Peru kids on logs

Report / May 15, 2013

Rocky Road

How legal failings and vested interests behind Peru’s Purús highway threaten the Amazon and its people.

The Peruvian Amazon contains the fourth largest area of tropical forest on Earth and is one of a handful of regions where over 50 percent of forest cover is still undisturbed . Peru has seen impressive economic growth in the last decade, with GDP increasing on average six percent a year , as it follows a commodities led development path. The boom in resource exploitation has put Peru’s environmental and social laws under the spotlight. 

One of the biggest threats to the Peruvian Amazon and indigenous peoples’ territories comes from impacts associated with major infrastructure projects. According to one estimate, 91 percent of Peru’s current 68 million hectares (ha) of tropical forest will be degraded or deforested within 30 years if all current plans for infrastructure and resource use across the country go ahead.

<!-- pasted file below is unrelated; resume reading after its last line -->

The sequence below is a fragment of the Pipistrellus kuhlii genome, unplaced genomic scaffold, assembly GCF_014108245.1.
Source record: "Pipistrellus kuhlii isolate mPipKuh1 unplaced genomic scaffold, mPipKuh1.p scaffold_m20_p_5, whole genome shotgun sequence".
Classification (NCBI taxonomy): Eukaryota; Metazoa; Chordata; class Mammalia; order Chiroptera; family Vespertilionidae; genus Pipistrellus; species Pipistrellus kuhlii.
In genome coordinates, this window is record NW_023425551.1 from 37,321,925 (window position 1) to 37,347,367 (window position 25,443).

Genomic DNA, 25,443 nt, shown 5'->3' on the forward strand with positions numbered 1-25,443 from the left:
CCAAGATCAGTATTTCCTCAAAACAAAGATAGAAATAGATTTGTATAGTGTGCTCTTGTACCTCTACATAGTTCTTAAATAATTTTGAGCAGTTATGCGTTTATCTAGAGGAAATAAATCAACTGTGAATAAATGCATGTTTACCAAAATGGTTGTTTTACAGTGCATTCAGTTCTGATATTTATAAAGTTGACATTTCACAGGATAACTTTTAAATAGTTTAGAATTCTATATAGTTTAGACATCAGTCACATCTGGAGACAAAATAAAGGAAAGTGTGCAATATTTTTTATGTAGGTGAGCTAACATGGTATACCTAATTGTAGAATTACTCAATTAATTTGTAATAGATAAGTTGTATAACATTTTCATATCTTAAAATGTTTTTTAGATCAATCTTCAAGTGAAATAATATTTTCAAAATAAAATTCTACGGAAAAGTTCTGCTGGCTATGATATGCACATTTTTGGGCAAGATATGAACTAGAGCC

Global Witness investigated one of these proposed infrastructure projects: a highway that would stretch approximately 270 km between Puerto Esperanza and Iñapari in the Amazon regions of Ucayali and Madre de Dios. The highway would cut through the Alto Purús National Park (the largest in Peru), the Purús Community Reserve and the Madre de Dios Territorial Reserve, violating Peru’s laws on protected areas in the process. Similar projects like the recently completed Southern Interoceanic Highway have facilitated the expansion of logging and gold mining, causing widespread environmental and social harm. 

The area most affected by the plans is the isolated province of Purús in Ucayali Department. Purús harbours the richest area of mahogany left in Peru and perhaps the whole continent. It is also home to some of the last indigenous groups living ‘in voluntary isolation’ who have chosen not to have contact with the outside world. 

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